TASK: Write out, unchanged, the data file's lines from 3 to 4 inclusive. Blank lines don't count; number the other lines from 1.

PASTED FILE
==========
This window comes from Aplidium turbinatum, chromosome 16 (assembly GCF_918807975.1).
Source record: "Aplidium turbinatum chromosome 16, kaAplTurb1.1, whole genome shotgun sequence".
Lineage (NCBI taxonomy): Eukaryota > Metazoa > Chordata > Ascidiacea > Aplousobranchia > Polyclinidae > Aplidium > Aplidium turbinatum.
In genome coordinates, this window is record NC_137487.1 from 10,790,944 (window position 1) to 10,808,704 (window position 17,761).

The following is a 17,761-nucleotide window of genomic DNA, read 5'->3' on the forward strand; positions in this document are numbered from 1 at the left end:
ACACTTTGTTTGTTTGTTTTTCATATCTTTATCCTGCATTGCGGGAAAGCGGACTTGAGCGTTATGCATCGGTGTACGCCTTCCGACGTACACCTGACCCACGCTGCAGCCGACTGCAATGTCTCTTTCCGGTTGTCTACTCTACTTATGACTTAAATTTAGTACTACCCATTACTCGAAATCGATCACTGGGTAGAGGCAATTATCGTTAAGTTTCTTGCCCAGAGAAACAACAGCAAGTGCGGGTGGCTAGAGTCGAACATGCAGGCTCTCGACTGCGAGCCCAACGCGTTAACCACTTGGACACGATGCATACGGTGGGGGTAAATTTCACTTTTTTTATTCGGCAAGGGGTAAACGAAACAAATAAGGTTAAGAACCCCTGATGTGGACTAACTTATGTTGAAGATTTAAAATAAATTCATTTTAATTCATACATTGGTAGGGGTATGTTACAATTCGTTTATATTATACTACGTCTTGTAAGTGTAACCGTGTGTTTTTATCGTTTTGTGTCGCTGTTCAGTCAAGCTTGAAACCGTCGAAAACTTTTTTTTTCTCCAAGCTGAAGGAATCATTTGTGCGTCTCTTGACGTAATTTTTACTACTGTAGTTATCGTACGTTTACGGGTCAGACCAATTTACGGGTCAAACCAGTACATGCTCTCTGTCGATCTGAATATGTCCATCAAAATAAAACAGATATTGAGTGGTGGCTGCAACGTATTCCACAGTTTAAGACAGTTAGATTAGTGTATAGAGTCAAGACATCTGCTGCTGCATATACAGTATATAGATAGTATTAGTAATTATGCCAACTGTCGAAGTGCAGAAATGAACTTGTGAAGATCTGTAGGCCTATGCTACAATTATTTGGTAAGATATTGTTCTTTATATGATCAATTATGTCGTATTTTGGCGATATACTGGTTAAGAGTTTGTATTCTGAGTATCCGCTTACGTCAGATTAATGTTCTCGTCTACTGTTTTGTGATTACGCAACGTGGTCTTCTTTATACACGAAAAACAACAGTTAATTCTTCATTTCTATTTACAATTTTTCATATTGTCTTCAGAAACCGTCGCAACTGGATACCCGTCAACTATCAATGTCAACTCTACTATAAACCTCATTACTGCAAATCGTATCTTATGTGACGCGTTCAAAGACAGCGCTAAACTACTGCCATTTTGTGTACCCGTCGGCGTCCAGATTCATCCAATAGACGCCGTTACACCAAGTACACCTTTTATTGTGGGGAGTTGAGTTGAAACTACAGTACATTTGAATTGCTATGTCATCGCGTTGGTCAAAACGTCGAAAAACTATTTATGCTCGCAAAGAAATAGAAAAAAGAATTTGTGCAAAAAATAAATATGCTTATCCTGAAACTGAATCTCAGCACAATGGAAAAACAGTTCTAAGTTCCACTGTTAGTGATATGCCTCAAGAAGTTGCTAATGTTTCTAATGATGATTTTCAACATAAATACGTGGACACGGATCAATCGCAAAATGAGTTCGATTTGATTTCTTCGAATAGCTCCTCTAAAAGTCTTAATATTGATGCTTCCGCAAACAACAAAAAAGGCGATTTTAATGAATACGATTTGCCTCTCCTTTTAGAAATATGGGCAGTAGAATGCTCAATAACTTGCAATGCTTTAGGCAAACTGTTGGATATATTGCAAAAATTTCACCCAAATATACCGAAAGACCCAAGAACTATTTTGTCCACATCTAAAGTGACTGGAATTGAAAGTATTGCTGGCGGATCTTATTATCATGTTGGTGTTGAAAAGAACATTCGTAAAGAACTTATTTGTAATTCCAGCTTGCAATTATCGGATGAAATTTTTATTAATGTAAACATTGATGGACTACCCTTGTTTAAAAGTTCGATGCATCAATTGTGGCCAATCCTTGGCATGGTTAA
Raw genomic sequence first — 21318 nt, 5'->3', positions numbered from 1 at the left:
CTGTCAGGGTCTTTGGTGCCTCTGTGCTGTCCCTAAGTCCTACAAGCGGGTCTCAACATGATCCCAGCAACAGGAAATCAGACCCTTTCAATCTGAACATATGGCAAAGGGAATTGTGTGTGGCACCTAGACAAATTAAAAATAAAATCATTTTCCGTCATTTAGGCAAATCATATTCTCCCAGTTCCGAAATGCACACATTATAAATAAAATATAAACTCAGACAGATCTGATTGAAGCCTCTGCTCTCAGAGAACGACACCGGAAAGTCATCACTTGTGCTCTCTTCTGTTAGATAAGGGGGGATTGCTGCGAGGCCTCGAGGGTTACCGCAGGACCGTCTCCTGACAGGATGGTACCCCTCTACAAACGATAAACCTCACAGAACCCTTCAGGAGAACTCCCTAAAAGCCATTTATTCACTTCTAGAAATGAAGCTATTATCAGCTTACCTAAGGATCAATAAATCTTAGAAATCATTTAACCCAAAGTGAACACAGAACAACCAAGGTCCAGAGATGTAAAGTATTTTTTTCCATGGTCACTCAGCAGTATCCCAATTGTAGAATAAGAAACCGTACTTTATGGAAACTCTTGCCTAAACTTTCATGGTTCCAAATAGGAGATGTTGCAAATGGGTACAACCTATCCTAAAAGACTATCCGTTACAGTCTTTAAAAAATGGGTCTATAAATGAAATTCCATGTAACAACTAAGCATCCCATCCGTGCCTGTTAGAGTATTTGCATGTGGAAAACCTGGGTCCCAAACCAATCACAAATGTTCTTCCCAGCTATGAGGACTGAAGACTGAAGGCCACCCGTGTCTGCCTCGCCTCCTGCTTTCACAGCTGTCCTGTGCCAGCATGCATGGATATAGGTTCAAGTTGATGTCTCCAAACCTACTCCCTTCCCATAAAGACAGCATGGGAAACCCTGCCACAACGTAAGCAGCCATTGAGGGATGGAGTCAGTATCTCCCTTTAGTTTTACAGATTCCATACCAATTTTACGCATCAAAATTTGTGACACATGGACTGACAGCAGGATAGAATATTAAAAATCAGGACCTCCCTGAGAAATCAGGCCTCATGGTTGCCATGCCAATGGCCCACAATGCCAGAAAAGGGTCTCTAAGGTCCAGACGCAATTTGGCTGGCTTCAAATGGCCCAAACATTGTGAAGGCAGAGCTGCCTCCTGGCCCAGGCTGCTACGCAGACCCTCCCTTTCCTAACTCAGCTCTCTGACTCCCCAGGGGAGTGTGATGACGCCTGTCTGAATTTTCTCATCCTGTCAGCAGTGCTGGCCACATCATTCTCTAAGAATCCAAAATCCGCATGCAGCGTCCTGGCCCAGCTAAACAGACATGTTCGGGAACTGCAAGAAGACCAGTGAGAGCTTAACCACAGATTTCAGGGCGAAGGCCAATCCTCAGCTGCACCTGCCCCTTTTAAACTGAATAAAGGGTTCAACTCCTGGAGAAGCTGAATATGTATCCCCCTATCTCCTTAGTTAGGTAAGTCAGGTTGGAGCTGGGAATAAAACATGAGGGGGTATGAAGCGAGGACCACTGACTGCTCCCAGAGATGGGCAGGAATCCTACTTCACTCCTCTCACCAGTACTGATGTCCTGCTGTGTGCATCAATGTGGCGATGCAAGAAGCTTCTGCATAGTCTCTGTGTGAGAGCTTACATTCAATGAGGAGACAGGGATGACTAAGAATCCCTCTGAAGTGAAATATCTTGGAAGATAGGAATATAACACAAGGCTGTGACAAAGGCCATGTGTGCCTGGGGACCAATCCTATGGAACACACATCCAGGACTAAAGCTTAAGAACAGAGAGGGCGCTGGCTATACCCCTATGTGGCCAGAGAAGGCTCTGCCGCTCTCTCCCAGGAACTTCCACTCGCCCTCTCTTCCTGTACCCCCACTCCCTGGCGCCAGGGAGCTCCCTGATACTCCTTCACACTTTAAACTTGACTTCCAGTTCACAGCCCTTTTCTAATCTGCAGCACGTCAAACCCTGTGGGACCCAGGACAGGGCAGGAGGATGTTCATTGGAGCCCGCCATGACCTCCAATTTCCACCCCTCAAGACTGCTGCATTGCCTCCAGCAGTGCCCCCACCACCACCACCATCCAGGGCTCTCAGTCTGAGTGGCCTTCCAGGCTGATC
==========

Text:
Lineage (NCBI taxonomy): Eukaryota > Metazoa > Chordata > Ascidiacea > Aplousobranchia > Polyclinidae > Aplidium > Aplidium turbinatum.
In genome coordinates, this window is record NC_137487.1 from 10,790,944 (window position 1) to 10,808,704 (window position 17,761).